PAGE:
For the first time since 2014, a Concordia men’s hockey player has received the honor of being named the most valuable player in the MIAC.
Zach Doerring, a senior forward from Chanhassen, Minnesota, was given the award on Monday, March 5. With 10 goals and 12 assists for the year in conference games, Doerring led the team and the MIAC in scoring.
For Concordia men’s hockey head coach Chris Howe, who just finished his tenth season with the Cobbers, Doerring was an obvious candidate for the award.
“He led the league in scoring, he was second in goals, he was our captain, and down the stretch, he played his best hockey when our backs were against the wall,” Howe said. “The most valuable player is a person that if you take them away from the team, it would be super detrimental. With Zach down the stretch, if we didn’t have him, we didn’t have a chance.”
Shane Gingera, a fellow senior on the Concordia men’s hockey team, agreed.
“When we needed big goals, we could count on him for big plays. He really performed as an MVP.”
For Doerring, reaching MVP level didn’t happen overnight—it has been years of hard work and development. Especially in the past two years, Howe has noticed that Doerring figured out how to dial it in and be successful.
“Every year his conditioning and off season preparation has improved,” Howe said. “Every year he got a little stronger. Every year he got a little faster. I think these last two years his fitness level improved a ton. In general, his confidence in what he was able to do through his preparation made the biggest impact. It’s been steady progress all four years, but over the last two years his confidence grew and he started realizing he could take over certain parts of the game.”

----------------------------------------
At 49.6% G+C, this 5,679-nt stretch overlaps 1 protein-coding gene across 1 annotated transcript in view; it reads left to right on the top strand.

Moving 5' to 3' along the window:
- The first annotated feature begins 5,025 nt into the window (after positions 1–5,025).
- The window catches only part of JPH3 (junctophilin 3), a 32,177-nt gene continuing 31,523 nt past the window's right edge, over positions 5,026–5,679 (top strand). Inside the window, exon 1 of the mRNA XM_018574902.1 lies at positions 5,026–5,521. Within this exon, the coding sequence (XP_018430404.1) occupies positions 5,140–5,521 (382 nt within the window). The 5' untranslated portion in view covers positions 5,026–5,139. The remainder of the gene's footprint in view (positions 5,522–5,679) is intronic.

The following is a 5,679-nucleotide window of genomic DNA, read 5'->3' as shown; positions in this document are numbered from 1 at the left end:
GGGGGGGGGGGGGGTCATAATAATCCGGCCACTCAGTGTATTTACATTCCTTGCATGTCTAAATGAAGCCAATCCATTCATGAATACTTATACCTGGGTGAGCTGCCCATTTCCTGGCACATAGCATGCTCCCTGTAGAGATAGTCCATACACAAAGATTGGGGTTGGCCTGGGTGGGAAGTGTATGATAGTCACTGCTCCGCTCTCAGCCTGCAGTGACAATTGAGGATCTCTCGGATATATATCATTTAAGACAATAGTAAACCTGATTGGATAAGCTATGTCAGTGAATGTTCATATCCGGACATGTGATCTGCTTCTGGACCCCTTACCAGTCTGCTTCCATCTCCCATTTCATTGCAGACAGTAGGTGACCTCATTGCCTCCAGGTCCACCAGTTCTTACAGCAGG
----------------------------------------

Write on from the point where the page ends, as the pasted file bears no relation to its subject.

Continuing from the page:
Doerring does not want to take all the credit. Described as “humble” by both his coach and teammates, Doerring knows success is a team effort, and in the end, that’s what matters most to him.
“Our coach always says that individual success is related to team success,” Doerring said. “My team around me makes me better, especially my linemates. I put in the work hours so it’s good see some results, but as a member of a team you want to see your team win a MIAC championship.”
Though the stats show that Doerring is a leader on the ice, his team considers him a leader off the ice as well.
Mark Huneke, a senior forward, can vouch for Zach’s leadership.
“Zach developed as a leader as on our team and that’s a big reason for all of our success,” Huneke said.
Aaron Ryback, a sophomore forward, agrees.
“He’s a great team guy he’s always there for everyone and that’s what makes him a good leader,” Ryback said.
Doerring attributes his leadership skills to players he looked up to when he was new to the team.
“My freshman and sophomore year I looked up to guys like Andrew Dieters and Tucker Coburnn,” Doerring said. “I learned from what they did and put those attributes into my own game to try to produce the same results.”
Two years later, Doerring is in the position of having his own teammates look up to him. With six senior players and leaders graduating from the hockey team this year, Howe knows there will be big shoes to fill.
“Every year you sit back and ask yourself, ‘How are you going to replace those guys?’” Howe said. “I don’t know how we’re going to bring in a class that’s going to replace that group. And Zach is at the forefront of that.”
Though Doerring’s time on the ice as a Cobber is finished, the senior has kept busy off the ice, participating in SAAC, It’s on Us, Relay for Life, and as a volunteer in the Sanford Children Hospital. Jon Grebosky, a fellow senior forward and line mate of Doerring’s, agrees that he is one of a kind.
“Zach is an MVP person on and off the ice,” Grebosky said.